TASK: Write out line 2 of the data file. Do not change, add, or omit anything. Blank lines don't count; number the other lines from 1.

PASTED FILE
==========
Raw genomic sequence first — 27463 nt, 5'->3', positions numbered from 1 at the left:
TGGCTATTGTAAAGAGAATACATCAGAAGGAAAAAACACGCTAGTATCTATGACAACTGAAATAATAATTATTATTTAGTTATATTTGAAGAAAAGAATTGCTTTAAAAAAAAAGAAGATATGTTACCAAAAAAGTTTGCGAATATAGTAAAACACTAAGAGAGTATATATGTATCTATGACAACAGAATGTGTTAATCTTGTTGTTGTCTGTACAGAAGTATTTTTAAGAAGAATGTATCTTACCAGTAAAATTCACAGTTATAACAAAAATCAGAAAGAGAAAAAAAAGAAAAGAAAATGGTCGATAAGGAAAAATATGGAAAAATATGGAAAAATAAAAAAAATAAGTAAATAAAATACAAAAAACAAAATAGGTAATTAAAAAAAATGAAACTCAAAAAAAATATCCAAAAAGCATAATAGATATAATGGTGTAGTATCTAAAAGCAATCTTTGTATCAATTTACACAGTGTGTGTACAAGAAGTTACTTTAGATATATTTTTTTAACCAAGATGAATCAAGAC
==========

TGGCTATTGTAAAGAGAATACATCAGAAGGAAAAAACACGCTAGTATCTATGACAACTGAAATAATAATTATTATTTAGTTATATTTGAAGAAAAGAATTGCTTTAAAAAAAAAGAAGATATGTTACCAAAAAAGTTTGCGAATATAGTAAAACACTAAGAGAGTATATATGTATCTATGACAACAGAATGTGTTAATCTTGTTGTTGTCTGTACAGAAGTATTTTTAAGAAGAATGTATCTTACCAGTAAAATTCACAGTTATAACAAAAATCAGAAAGAGAAAAAAAAGAAAAGAAAATGGTCGATAAGGAAAAATATGGAAAAATATGGAAAAATAAAAAAAATAAGTAAATAAAATACAAAAAACAAAATAGGTAATTAAAAAAAATGAAACTCAAAAAAAATATCCAAAAAGCATAATAGATATAATGGTGTAGTATCTAAAAGCAATCTTTGTATCAATTTACACAGTGTGTGTACAAGAAGTTACTTTAGATATATTTTTTTAACCAAGATGAATCAAGAC